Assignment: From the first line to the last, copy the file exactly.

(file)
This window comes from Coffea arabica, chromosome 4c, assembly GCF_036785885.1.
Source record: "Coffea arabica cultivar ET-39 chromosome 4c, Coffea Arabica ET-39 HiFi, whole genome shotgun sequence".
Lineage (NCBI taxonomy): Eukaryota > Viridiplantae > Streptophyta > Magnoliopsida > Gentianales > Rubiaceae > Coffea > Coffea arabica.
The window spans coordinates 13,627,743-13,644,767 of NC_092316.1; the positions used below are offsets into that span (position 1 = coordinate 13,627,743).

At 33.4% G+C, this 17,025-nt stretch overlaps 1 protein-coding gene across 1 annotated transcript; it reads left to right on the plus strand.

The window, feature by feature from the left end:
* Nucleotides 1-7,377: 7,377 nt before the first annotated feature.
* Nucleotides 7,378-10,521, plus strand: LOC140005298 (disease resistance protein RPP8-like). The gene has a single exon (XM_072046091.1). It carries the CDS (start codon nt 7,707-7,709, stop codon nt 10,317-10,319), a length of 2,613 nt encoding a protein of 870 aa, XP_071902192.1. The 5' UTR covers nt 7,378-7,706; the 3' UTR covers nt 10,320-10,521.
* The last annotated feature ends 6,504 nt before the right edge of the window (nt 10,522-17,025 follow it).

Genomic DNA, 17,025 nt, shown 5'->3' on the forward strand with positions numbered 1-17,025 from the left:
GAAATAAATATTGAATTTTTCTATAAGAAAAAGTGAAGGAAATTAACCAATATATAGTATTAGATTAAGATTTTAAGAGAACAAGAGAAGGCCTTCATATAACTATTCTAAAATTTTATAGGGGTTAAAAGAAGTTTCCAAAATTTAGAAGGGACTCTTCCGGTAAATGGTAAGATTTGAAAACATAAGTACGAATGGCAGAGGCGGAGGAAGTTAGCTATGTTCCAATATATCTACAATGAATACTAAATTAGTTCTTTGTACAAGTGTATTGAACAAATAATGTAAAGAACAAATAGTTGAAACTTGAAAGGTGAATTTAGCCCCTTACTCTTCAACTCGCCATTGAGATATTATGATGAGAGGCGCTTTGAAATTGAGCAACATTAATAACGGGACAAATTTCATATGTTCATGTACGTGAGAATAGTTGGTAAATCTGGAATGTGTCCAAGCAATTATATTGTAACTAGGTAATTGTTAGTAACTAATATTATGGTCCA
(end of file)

This window comes from Coffea arabica, chromosome 4c, assembly GCF_036785885.1.
Source record: "Coffea arabica cultivar ET-39 chromosome 4c, Coffea Arabica ET-39 HiFi, whole genome shotgun sequence".
Lineage (NCBI taxonomy): Eukaryota > Viridiplantae > Streptophyta > Magnoliopsida > Gentianales > Rubiaceae > Coffea > Coffea arabica.
The window spans coordinates 13,627,743-13,644,767 of NC_092316.1; the positions used below are offsets into that span (position 1 = coordinate 13,627,743).

At 33.4% G+C, this 17,025-nt stretch overlaps 1 protein-coding gene across 1 annotated transcript; it reads left to right on the plus strand.

The window, feature by feature from the left end:
* Nucleotides 1-7,377: 7,377 nt before the first annotated feature.
* Nucleotides 7,378-10,521, plus strand: LOC140005298 (disease resistance protein RPP8-like). The gene has a single exon (XM_072046091.1). It carries the CDS (start codon nt 7,707-7,709, stop codon nt 10,317-10,319), a length of 2,613 nt encoding a protein of 870 aa, XP_071902192.1. The 5' UTR covers nt 7,378-7,706; the 3' UTR covers nt 10,320-10,521.
* The last annotated feature ends 6,504 nt before the right edge of the window (nt 10,522-17,025 follow it).

Genomic DNA, 17,025 nt, shown 5'->3' on the forward strand with positions numbered 1-17,025 from the left:
GAAATAAATATTGAATTTTTCTATAAGAAAAAGTGAAGGAAATTAACCAATATATAGTATTAGATTAAGATTTTAAGAGAACAAGAGAAGGCCTTCATATAACTATTCTAAAATTTTATAGGGGTTAAAAGAAGTTTCCAAAATTTAGAAGGGACTCTTCCGGTAAATGGTAAGATTTGAAAACATAAGTACGAATGGCAGAGGCGGAGGAAGTTAGCTATGTTCCAATATATCTACAATGAATACTAAATTAGTTCTTTGTACAAGTGTATTGAACAAATAATGTAAAGAACAAATAGTTGAAACTTGAAAGGTGAATTTAGCCCCTTACTCTTCAACTCGCCATTGAGATATTATGATGAGAGGCGCTTTGAAATTGAGCAACATTAATAACGGGACAAATTTCATATGTTCATGTACGTGAGAATAGTTGGTAAATCTGGAATGTGTCCAAGCAATTATATTGTAACTAGGTAATTGTTAGTAACTAATATTATGGTCCA